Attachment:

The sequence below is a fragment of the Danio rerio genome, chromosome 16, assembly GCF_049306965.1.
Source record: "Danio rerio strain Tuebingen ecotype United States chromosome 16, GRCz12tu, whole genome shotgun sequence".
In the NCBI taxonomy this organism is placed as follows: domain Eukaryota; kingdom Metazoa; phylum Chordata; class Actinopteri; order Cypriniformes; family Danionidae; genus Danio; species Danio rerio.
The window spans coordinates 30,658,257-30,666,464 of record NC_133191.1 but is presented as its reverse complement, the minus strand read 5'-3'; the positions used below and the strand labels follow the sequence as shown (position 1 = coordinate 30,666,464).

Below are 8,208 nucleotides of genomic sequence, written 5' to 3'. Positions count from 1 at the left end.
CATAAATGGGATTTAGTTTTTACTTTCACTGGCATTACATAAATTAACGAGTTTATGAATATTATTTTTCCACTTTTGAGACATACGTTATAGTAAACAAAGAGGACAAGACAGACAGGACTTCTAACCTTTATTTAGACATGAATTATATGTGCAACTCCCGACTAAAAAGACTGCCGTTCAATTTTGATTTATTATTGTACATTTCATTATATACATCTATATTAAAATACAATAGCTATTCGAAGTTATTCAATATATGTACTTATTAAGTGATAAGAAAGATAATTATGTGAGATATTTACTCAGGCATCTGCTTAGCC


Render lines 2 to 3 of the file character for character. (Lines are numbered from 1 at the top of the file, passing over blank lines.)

Source record: "Danio rerio strain Tuebingen ecotype United States chromosome 16, GRCz12tu, whole genome shotgun sequence".
In the NCBI taxonomy this organism is placed as follows: domain Eukaryota; kingdom Metazoa; phylum Chordata; class Actinopteri; order Cypriniformes; family Danionidae; genus Danio; species Danio rerio.